Make tweets, not war over who owns a Twitter account

by Carl Natale on January 3, 2012

Last TweetLast week I examined a battle between a blogger and his former employer about who owns a Twitter account. I didn’t think it was shaping up to be a landmark case. And it looked like the former employer should have owned it.

That opinion is base upon my experience as @MaineBusiness. Or to be more accurate: My experience giving up the @MaineBusiness account.

I started the account many years ago while managing and blogging for the site links to instructional blog posts that would help entrepreneurs run businesses. And I promoted content. I wasn’t very interactive. It was a broadcast channel.

Then I quit the job in March 2010. When I walked out the door, I had about 1,300 followers. Not a lot. It would have been nice to take that audience with me.  I didn’t though. I took my photo off the account and started anew as @CarlNatale. Here’s why:

  • The account was branded MaineBusiness. Couldn’t really argue it was a personal account.
  • The company paid me to create it and maintain it. It was my job.
  • Someone else could replace me and keep it up as @MaineBusiness.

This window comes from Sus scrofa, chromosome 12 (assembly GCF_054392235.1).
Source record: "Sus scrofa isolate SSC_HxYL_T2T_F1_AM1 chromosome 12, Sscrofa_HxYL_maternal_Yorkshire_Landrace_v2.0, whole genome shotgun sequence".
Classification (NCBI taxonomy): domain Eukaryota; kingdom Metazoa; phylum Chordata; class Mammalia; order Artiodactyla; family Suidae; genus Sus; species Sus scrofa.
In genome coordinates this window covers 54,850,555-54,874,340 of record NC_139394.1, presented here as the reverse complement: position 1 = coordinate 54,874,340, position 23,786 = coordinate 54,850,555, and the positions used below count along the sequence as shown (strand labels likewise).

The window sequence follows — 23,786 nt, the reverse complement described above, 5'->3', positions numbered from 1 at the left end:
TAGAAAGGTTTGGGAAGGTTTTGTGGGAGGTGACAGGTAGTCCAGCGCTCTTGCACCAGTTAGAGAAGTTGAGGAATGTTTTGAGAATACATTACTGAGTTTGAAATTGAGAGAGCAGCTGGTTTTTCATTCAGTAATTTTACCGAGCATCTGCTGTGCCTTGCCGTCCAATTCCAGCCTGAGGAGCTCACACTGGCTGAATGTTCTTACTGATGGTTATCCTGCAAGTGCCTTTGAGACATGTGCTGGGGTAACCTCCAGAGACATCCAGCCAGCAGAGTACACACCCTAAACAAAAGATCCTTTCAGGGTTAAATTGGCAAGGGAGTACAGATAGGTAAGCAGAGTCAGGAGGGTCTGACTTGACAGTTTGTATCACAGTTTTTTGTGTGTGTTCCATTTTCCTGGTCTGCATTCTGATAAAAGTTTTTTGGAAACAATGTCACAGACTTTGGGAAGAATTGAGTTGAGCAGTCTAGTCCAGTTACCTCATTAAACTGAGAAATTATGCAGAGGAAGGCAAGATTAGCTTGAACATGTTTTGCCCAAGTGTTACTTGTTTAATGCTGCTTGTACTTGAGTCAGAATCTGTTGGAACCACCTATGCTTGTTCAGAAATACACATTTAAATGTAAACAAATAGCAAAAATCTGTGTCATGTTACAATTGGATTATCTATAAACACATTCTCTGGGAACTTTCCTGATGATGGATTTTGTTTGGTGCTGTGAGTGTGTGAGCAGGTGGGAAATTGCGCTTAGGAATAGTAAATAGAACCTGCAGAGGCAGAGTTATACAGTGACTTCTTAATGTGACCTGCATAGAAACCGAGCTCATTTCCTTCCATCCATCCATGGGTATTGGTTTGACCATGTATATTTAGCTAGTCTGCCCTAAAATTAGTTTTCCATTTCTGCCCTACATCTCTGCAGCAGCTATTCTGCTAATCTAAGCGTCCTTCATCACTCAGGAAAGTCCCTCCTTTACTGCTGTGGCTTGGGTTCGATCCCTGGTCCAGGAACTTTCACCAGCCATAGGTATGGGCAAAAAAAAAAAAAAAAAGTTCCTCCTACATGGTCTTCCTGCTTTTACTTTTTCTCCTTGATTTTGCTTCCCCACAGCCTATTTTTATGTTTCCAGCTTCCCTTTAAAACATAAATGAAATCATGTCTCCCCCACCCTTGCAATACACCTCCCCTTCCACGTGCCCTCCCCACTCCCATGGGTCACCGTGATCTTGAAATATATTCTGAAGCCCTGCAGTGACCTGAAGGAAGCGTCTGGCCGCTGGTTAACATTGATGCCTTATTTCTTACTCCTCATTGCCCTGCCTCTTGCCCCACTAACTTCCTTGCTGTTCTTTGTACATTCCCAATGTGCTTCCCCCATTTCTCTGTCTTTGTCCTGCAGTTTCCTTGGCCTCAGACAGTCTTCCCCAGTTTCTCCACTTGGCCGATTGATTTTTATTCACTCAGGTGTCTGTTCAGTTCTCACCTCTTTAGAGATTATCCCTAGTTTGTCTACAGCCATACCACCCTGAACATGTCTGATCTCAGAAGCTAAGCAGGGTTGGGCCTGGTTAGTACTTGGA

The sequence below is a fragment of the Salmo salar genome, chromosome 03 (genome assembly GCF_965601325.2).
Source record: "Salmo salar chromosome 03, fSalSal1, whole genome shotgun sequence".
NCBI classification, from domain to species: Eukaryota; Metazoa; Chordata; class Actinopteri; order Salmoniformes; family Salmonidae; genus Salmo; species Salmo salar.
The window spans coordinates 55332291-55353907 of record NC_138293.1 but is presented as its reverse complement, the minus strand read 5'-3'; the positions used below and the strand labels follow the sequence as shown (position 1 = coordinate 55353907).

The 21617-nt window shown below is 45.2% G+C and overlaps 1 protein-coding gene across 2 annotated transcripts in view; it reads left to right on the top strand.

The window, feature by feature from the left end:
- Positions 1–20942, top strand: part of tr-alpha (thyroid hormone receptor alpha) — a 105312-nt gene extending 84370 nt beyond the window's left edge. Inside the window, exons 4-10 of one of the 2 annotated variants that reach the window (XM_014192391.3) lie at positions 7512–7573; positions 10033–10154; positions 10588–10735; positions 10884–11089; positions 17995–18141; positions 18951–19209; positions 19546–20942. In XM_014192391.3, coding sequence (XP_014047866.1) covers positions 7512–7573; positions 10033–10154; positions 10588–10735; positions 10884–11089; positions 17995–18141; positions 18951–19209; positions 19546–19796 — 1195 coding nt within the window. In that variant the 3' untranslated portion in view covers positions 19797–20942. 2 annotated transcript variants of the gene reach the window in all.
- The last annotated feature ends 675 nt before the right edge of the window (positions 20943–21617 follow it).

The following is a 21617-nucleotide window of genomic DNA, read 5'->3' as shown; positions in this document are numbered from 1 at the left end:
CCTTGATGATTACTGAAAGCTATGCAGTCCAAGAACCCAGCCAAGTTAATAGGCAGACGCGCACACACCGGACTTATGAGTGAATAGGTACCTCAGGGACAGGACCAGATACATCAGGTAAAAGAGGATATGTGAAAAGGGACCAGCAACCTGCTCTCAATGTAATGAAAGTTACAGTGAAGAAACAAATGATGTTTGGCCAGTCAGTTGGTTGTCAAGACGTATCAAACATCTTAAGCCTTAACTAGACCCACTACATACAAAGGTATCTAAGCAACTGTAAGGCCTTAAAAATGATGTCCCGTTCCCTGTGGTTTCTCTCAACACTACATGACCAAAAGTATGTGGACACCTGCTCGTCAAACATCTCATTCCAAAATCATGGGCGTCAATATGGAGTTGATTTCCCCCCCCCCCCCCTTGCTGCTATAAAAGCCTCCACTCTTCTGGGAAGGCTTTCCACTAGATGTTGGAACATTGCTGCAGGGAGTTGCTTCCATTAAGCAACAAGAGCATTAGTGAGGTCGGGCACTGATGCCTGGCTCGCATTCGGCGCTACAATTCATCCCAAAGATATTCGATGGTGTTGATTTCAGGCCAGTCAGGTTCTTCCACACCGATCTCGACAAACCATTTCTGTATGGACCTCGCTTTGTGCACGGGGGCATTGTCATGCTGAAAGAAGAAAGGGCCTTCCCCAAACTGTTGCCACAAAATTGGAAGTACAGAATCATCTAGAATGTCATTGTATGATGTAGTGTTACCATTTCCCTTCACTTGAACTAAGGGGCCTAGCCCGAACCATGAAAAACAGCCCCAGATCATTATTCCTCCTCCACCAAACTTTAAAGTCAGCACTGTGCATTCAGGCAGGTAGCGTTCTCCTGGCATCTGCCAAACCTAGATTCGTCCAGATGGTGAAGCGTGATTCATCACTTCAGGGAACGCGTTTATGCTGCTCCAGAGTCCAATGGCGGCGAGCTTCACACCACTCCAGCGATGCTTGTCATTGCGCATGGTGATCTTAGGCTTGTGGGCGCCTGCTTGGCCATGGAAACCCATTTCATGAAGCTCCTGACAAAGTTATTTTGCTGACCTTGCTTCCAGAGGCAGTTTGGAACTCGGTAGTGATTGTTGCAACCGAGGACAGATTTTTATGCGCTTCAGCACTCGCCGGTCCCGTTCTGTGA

• I didn’t want the reputation as being the guy who stole my former employer’s social media account. Especially since I was going to try to make money maintaining social media accounts for businesses.

Like I said, there were only 1,300 followers. And they signed up for a certain type of information. Too change the name and content on them felt dishonest. Kind of like a politician who switches parties. Plus I felt I could rebuild that audience.

Here’s the kicker. Since I abandoned that account, it has remained mostly dormant. But @MaineBusiness has not tweeted in more than a year and a half. In that time, it has grown by 1,000 followers.

Just how valuable is an audience that signs up to not receive updates?

Here’s the thing. A Twitter audience is a weak connection. They are not committed to your cause or your customers. There is a small chance of converting them. You need to do more than tweet.

For that reason, it’s stupid for anyone to hire attorneys to fight over the ownership of a Twitter account.

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